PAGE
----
The state Department of Land and Natural Resources’ Division of Forestry and Wildlife and American Bird Conservancy initiated the campaign that began airing statewide this week. Lee provides the voice of the palila, or Loxioides bailleui, describing the causes of the bird’s declining population and management efforts to help save the species.

“Not many people are familiar with what a palila is and why they are worth saving. That’s because they live in remote and rugged terrain that few people ever visit,” said DOFAW Mauna Kea Forest Restoration Project Coordinator Robert Stephens. “What makes palila special is that they are a classic example of the spectacular evolutionary process that occurred in the remoteness of the Hawaiian Islands. They survived in the dry forests for thousands of years by adapting to a food source, mamane pods, that is toxic to other wildlife. Palila belong here and are one of the things that makes Hawaii one of the most amazing places on the planet.”

According to the DLNR, the population of the palila, a Hawaiian honeycreeper, has declined 66 percent in the past decade with fewer than 2,200 birds left. The decrease is attributed to habitat degradation, predation, and severe drought that is causing a reduction in food supply. The palila historically lived across most of Hawaii Island, but today its range is about 5 percent of that size.

In a 1979 court ruling, the U.S. District Court for Hawaii mandated the DLNR permanently remove nonnative ungulates from the palila’s designated critical habitat though all necessary means, including fencing and aerial hunts, according to the DLNR. With that in mind, DOFAW is currently replacing fencing encircling the Mauna Kea palila critical habitat area and removing nonnative ungulates from the area. In addition, the division is also restoring and replanting Mauna Kea’s mamane forest.

Small craft advisory in effect

A small craft advisory is in effect for Hawaii Island’s leeward and southeast waters through 6 p.m. today, according to the National Weather Service in Honolulu.

Forecasters said the advisory was prompted by a high pressure system passing far north of the islands that is causing trade winds to strengthen. The service forecast northeast winds reaching 20 to 25 knots, or about 23 to 29 mph. Rough seas of 7 to 12 feet are expected.

A small craft advisory means that wind speeds of 25 to 33 knots, or 29 to 38 mph, and/or seas are expected to be 10 feet or greater and expected to produce conditions hazardous to small craft, according to the service. Inexperienced mariners, especially those operating smaller vessels, should avoid navigating in such conditions.

Customer ‘squished’ coqui frog at Oahu store

KAPOLEI, Oahu — An invasive coqui frog was captured and squished by a customer at a Kapolei Home Depot store Saturday.

Hawaii News Now reported customers started hearing the frog’s distinct whistle in the nursery section last week.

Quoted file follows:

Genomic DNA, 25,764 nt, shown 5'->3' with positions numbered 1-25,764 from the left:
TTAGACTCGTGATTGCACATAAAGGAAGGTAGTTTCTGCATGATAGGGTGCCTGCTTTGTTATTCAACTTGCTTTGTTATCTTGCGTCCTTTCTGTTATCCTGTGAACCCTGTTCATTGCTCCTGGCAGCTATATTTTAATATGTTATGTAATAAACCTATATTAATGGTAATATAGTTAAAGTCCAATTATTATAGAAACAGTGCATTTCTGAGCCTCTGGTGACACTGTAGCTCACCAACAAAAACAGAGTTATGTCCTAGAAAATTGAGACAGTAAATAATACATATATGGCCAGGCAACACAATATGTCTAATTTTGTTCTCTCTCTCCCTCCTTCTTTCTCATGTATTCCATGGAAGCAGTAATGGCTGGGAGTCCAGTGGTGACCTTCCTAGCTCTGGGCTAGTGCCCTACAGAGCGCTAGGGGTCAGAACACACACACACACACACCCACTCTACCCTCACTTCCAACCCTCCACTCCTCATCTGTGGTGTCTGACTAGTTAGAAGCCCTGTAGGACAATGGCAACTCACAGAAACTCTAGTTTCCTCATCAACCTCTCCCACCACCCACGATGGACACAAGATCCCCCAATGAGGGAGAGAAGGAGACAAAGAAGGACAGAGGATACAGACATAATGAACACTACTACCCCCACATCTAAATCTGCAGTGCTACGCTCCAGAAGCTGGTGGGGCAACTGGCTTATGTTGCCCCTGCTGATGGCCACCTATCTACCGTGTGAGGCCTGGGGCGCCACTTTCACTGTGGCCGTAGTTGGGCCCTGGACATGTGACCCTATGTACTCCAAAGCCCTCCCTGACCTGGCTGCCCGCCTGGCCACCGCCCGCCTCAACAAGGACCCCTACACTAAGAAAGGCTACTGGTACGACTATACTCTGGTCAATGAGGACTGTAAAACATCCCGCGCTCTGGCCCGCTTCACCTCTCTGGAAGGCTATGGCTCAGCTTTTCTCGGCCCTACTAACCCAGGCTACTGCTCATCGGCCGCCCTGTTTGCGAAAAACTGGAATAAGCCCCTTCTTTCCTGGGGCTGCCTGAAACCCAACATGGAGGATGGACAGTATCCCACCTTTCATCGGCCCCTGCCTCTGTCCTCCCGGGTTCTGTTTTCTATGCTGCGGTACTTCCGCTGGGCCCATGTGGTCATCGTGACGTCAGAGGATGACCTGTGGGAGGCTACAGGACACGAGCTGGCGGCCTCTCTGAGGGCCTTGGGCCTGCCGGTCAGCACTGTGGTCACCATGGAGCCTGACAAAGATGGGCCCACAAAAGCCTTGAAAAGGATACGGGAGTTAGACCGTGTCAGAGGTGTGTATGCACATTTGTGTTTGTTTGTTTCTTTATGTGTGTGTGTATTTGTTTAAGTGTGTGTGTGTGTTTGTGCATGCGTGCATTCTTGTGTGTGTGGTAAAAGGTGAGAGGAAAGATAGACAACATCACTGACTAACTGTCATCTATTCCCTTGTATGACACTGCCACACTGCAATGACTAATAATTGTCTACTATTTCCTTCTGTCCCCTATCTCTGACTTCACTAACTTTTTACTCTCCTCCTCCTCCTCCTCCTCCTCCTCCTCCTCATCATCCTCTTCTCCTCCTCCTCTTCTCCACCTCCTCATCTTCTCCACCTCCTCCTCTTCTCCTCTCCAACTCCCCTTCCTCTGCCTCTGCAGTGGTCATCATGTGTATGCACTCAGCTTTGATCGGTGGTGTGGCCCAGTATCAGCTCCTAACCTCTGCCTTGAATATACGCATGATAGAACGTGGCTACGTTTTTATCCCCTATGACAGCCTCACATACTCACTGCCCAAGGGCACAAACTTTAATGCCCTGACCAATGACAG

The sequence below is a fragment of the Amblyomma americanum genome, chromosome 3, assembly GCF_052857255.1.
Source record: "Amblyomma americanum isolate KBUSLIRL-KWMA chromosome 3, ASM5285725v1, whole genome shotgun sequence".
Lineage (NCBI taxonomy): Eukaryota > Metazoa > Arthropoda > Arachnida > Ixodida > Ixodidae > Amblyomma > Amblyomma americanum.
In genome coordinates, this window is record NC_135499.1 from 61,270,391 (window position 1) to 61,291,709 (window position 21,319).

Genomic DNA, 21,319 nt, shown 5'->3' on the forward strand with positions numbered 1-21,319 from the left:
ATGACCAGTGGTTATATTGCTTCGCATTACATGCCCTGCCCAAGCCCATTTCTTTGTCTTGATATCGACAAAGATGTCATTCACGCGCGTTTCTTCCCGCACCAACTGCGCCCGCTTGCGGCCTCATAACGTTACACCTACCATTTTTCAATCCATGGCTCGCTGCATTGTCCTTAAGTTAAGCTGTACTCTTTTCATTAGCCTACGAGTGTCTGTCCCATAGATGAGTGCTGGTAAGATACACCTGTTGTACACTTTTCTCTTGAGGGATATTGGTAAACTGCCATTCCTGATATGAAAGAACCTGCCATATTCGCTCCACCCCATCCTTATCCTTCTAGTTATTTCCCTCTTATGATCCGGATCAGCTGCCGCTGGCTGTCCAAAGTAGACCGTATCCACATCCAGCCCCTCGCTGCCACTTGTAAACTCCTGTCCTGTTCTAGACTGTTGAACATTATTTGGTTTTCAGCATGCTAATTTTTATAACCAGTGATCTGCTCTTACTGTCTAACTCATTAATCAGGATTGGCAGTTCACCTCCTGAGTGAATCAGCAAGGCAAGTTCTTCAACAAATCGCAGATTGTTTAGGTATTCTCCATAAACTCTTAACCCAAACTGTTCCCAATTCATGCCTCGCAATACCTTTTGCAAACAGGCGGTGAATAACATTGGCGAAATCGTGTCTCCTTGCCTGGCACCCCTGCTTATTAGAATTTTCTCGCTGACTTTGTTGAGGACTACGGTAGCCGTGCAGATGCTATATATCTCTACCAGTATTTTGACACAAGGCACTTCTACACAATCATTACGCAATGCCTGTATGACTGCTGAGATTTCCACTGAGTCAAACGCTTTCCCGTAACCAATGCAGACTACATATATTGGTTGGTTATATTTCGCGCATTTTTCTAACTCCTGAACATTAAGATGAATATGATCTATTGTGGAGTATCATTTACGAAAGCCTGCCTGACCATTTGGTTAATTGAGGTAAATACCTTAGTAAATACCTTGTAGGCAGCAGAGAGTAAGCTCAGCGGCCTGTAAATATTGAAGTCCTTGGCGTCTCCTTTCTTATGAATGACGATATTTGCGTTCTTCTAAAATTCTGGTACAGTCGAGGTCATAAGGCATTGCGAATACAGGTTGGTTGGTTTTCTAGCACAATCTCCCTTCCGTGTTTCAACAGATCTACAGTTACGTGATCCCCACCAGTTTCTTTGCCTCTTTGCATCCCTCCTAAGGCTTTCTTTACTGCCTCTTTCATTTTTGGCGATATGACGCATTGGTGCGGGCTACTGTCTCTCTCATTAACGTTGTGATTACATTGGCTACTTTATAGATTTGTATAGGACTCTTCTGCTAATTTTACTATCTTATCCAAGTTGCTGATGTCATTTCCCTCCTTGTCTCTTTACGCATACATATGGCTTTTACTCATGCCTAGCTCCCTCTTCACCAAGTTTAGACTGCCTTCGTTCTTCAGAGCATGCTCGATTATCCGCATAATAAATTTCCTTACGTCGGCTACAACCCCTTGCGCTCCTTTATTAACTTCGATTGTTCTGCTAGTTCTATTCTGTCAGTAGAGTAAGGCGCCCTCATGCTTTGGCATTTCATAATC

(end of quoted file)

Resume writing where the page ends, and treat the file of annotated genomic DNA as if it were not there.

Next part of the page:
The State Department of Agriculture is leaving it up to Home Depot to continue monitoring for more coqui whistles.

Developers revive housing plan for Maui

WAILUKU, Maui — Developers are reviving a plan for a Central Maui housing development that would include 450 multifamily units, retail and office space and a 15-acre park.

The Maui News reported the homes would be built west of the Kehalani master-planned community south of Wailuku.

Project coordinator Blanca Lafolette said developers are working on a draft environmental impact statement they plan to submit early next year.

Police seek Hilo man in domestic violence case

A Hilo woman remained in serious condition Tuesday evening at an Oahu hospital following a domestic violence incident that was reported Monday night in Hilo.

The 41-year-old woman reported that between 9 p.m. and 9:30 p.m. Monday, she was involved in an argument with her boyfriend, 35-year-old Justin Lee, at their Hilo home, according to the Hawaii County Police Department. As the argument escalated, he allegedly ran over her with a car and then fled on foot.

Lee is described as “local,” 5 feet 8 inches tall, with a heavy build, brown eyes and a tan complexion. Lee, who is bald, also has a mole on the left side of his chin and numerous tattoos on the back of his head, neck and arms as well as large words tattooed where his eyebrows should be.

In addition, Lee has three outstanding warrants for his arrest, including a no-bail warrant, according to police.

Anyone with information about this incident or Lee’s whereabouts should call the department’s nonemergency line at 935-3311 or contact Detective Jefferson Grantz at 961-8810 or jgrantz@co.hawaii.hi.us.

Those who prefer to remain anonymous may call Crime Stoppers at 329-8181 in Kona or 961-8300 in Hilo. All Crime Stoppers information is kept confidential.

By local and wire sources